The Horus Heresy: False Gods (Warhammer 40,000), Graham McNeill

Review by Steve Dean

Warmaster Horus has tromped across the galaxy stomping and stamping and generally bullying every living creature he comes across. Well, him and millions of his troops. Wouldn’t you know it, he’s got to the end and, like Alexander, has no more worlds to conquer. Does he weep? Does he throw his toys out of the pram and have a major strop?

Does he eck as like, he picks himself up, dusts himself off and starts butchering his own people. Those of you who know your Egyptian mythology may be able to guess some of what happens.

As this is the middle one of three books, and I haven’t read the first one, it was always going to be tricky to properly review it. So it’s got all the usual Warhammer trademarks, it’s well written and competently populated, there’s blood and guts and warp spawned carnage aplenty, big men with big weapons and big woman with no weapons but lots of resolve and inner strength.

But as a standalone book it doesn’t work. There’s far too much politics, in-fighting and meaningful glances between the cast of thousands that only makes sense if you know the whole plot. This is unusual for the Black Library, as is the fact that the first one was written by a different author, Dan Abnett.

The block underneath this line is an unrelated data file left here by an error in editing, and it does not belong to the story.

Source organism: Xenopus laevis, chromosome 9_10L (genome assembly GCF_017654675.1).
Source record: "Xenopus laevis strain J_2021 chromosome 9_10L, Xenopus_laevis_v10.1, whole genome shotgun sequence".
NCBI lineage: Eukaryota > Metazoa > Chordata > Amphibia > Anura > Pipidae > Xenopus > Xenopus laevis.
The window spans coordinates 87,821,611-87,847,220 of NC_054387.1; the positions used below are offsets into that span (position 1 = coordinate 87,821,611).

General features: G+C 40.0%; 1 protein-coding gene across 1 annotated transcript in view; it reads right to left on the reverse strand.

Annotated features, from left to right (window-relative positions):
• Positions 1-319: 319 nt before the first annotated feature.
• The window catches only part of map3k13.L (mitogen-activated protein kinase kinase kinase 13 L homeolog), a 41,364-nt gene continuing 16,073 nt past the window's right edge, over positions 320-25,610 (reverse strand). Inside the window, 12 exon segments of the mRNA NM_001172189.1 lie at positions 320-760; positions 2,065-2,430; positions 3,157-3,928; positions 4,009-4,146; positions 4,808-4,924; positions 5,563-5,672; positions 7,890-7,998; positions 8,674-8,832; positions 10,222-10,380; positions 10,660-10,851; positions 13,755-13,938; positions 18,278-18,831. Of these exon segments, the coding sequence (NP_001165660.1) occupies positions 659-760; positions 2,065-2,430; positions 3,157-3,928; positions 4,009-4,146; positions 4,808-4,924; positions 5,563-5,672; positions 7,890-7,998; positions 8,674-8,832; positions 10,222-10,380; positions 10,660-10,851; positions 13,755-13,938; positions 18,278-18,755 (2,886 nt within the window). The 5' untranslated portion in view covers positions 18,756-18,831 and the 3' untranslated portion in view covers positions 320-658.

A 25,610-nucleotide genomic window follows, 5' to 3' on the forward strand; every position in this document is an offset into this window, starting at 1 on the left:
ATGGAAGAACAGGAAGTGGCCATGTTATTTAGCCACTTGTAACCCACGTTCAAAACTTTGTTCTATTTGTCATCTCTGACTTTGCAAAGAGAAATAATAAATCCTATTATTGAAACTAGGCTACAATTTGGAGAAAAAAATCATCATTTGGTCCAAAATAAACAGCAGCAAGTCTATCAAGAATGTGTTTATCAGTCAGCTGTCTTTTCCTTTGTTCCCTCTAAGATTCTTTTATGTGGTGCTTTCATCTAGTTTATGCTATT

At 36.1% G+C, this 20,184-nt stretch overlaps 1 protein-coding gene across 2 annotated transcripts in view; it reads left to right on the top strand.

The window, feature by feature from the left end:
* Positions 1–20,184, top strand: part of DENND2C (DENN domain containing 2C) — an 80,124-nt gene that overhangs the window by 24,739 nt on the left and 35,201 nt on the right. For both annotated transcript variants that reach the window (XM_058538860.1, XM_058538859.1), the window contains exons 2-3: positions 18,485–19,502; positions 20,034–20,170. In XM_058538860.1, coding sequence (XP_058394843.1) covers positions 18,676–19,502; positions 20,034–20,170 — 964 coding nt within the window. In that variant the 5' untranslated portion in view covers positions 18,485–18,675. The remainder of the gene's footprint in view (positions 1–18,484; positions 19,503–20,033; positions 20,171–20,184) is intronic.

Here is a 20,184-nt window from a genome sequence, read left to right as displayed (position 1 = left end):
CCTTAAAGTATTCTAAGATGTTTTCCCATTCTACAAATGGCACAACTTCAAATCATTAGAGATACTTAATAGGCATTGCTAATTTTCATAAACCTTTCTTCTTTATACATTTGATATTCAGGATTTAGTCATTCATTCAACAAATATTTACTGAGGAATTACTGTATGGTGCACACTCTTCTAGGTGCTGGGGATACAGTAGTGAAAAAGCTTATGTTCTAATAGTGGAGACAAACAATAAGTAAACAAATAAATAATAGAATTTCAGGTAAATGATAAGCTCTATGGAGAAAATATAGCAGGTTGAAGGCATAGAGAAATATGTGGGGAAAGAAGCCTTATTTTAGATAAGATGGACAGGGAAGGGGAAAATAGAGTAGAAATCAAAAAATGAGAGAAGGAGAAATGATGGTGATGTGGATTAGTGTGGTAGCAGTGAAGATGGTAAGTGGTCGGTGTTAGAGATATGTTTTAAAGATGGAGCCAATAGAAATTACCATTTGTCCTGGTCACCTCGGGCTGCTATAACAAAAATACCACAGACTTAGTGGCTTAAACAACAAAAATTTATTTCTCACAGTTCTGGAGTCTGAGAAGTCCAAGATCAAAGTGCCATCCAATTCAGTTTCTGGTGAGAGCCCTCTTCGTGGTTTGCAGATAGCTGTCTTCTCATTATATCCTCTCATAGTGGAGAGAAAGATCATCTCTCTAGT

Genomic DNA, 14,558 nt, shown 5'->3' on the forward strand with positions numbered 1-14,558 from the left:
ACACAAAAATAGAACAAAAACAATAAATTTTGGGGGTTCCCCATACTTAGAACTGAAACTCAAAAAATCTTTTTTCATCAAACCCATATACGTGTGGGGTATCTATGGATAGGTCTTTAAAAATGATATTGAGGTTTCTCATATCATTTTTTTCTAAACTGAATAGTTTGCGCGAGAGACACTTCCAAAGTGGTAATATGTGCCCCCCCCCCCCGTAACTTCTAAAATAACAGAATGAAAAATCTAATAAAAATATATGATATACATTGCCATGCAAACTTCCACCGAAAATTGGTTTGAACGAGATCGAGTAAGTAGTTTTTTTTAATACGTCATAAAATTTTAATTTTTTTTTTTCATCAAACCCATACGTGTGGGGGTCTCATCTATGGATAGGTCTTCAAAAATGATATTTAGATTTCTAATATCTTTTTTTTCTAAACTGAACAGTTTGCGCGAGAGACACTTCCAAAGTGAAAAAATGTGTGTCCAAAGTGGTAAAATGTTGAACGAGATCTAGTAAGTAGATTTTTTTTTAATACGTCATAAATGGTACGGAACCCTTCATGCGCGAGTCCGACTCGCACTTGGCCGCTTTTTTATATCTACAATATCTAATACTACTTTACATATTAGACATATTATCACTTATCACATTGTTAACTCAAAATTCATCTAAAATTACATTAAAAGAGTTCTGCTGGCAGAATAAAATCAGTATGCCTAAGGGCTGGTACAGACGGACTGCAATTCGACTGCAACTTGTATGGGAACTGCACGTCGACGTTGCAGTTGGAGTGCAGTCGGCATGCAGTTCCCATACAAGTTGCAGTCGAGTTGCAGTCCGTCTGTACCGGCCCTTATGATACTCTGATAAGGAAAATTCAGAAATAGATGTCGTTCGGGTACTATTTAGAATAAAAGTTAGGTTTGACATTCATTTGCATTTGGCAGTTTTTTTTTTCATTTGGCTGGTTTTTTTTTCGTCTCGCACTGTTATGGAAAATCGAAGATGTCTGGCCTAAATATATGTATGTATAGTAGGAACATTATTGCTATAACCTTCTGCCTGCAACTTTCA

So, if you liked the first one, and you like Warhammer 40,000, then you should get this, else stand in your local bookshop and read some of it. If you like it feel free to tell me I don’t know what I’m talking about.

The Black Library £6.99. This review originally appeared in Prism.

About Stephen Theaker (306 Articles)
Stephen Theaker's reviews, interviews and articles have appeared in Interzone, Black Static, Prism and the BFS Journal. Among other work for the BFS, he has been awards administrator, short story competition administrator, Dark Horizons editor, FantasyCon secretary and treasurer, and (briefly) chair.